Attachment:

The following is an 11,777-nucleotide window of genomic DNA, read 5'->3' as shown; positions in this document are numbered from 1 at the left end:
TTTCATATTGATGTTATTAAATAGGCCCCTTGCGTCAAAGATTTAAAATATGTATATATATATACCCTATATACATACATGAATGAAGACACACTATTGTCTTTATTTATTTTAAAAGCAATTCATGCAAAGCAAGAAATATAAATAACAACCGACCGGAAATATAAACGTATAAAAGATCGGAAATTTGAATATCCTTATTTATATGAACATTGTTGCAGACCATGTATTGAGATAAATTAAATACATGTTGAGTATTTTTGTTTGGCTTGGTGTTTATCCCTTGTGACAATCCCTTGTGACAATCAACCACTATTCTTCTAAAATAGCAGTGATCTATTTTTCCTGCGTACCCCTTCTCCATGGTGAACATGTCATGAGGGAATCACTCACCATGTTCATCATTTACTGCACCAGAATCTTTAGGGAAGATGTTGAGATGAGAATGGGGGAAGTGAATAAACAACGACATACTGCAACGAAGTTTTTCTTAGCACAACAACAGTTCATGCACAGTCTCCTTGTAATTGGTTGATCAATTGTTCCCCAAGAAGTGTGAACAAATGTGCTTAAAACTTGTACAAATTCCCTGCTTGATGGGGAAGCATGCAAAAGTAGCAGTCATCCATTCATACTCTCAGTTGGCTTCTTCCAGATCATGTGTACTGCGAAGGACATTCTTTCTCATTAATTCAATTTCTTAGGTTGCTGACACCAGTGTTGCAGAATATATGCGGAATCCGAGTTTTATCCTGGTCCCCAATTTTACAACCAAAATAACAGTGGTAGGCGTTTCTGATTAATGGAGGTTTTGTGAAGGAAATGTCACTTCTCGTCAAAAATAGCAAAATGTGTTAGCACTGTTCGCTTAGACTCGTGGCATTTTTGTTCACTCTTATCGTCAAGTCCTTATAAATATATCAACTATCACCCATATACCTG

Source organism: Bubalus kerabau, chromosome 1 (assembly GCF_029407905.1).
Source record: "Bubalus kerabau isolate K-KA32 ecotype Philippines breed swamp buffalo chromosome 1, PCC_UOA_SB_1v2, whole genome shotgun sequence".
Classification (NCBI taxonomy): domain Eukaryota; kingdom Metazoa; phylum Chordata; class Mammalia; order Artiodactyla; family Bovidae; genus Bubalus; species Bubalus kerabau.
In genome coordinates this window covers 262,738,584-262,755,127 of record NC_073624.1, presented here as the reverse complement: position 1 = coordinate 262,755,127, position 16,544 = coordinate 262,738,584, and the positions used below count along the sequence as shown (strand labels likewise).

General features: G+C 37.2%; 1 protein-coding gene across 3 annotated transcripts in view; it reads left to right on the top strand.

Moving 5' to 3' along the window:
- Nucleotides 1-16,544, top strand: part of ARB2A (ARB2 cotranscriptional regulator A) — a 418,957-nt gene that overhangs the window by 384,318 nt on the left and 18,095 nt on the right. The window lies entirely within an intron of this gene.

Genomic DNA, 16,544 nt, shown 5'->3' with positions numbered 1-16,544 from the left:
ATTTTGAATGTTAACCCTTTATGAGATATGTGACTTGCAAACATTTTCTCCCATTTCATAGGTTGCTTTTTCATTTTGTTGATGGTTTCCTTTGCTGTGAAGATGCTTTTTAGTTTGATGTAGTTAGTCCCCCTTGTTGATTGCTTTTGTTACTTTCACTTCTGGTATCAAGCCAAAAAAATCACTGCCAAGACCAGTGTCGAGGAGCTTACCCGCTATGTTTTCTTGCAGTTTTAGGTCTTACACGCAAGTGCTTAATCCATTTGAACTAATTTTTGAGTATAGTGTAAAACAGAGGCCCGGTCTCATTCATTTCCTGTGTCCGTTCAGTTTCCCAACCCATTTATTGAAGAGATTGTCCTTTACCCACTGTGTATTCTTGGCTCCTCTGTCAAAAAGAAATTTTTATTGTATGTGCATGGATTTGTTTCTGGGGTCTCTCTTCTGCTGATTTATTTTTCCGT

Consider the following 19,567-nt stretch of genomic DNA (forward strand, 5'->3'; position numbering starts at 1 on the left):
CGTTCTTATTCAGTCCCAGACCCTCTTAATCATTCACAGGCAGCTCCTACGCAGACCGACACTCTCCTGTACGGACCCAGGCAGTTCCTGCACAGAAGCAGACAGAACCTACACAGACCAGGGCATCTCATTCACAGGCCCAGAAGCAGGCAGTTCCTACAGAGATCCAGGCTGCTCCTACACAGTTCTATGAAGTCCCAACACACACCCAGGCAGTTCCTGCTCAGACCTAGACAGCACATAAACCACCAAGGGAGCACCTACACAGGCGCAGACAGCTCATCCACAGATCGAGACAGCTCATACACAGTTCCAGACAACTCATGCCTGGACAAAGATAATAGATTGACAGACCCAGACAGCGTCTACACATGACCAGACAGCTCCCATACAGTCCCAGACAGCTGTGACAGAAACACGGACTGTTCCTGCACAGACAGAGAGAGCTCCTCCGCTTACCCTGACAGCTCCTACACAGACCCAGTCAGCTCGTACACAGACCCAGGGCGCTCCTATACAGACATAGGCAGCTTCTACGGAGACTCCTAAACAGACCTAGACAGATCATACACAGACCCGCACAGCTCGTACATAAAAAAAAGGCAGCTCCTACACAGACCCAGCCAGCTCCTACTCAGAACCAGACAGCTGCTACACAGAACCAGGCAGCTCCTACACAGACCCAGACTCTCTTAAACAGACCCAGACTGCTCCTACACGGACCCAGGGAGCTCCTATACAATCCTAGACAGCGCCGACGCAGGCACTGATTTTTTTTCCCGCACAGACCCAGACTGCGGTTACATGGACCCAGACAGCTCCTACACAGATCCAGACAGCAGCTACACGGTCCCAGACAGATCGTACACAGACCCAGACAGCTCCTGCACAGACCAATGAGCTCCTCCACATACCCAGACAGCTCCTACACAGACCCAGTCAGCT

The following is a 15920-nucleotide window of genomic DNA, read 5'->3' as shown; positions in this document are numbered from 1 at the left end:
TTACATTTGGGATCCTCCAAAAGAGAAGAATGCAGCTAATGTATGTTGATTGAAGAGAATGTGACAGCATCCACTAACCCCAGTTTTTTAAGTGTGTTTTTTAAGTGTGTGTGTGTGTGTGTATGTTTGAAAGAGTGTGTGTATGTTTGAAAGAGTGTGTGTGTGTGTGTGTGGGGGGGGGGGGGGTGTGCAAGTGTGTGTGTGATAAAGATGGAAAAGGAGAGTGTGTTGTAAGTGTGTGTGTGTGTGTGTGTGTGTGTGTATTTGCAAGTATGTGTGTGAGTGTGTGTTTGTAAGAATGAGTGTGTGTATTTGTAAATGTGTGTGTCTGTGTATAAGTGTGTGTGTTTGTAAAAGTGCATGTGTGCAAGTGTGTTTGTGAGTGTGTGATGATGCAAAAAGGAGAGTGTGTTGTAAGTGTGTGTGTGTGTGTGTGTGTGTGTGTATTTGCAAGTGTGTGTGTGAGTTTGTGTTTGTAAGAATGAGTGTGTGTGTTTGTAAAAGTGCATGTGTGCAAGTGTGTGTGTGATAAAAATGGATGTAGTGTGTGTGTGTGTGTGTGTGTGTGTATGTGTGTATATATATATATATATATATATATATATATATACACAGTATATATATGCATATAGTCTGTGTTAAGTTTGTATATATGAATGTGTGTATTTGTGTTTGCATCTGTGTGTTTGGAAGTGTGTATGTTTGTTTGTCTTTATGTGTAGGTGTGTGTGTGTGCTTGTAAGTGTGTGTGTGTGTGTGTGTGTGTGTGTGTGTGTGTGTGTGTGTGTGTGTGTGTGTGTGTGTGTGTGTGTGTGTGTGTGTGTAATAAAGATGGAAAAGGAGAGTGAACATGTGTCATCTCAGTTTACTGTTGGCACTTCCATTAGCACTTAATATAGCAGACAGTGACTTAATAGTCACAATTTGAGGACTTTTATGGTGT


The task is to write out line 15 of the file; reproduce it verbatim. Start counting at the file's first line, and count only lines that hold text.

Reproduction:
TTACATTTGGGATCCTCCAAAAGAGAAGAATGCAGCTAATGTATGTTGATTGAAGAGAATGTGACAGCATCCACTAACCCCAGTTTTTTAAGTGTGTTTTTTAAGTGTGTGTGTGTGTGTGTATGTTTGAAAGAGTGTGTGTATGTTTGAAAGAGTGTGTGTGTGTGTGTGTGGGGGGGGGGGGGGTGTGCAAGTGTGTGTGTGATAAAGATGGAAAAGGAGAGTGTGTTGTAAGTGTGTGTGTGTGTGTGTGTGTGTGTGTATTTGCAAGTATGTGTGTGAGTGTGTGTTTGTAAGAATGAGTGTGTGTATTTGTAAATGTGTGTGTCTGTGTATAAGTGTGTGTGTTTGTAAAAGTGCATGTGTGCAAGTGTGTTTGTGAGTGTGTGATGATGCAAAAAGGAGAGTGTGTTGTAAGTGTGTGTGTGTGTGTGTGTGTGTGTGTATTTGCAAGTGTGTGTGTGAGTTTGTGTTTGTAAGAATGAGTGTGTGTGTTTGTAAAAGTGCATGTGTGCAAGTGTGTGTGTGATAAAAATGGATGTAGTGTGTGTGTGTGTGTGTGTGTGTGTATGTGTGTATATATATATATATATATATATATATATATATACACAGTATATATATGCATATAGTCTGTGTTAAGTTTGTATATATGAATGTGTGTATTTGTGTTTGCATCTGTGTGTTTGGAAGTGTGTATGTTTGTTTGTCTTTATGTGTAGGTGTGTGTGTGTGCTTGTAAGTGTGTGTGTGTGTGTGTGTGTGTGTGTGTGTGTGTGTGTGTGTGTGTGTGTGTGTGTGTGTGTGTGTGTGTGTGTGTGTGTAATAAAGATGGAAAAGGAGAGTGAACATGTGTCATCTCAGTTTACTGTTGGCACTTCCATTAGCACTTAATATAGCAGACAGTGACTTAATAGTCACAATTTGAGGACTTTTATGGTGT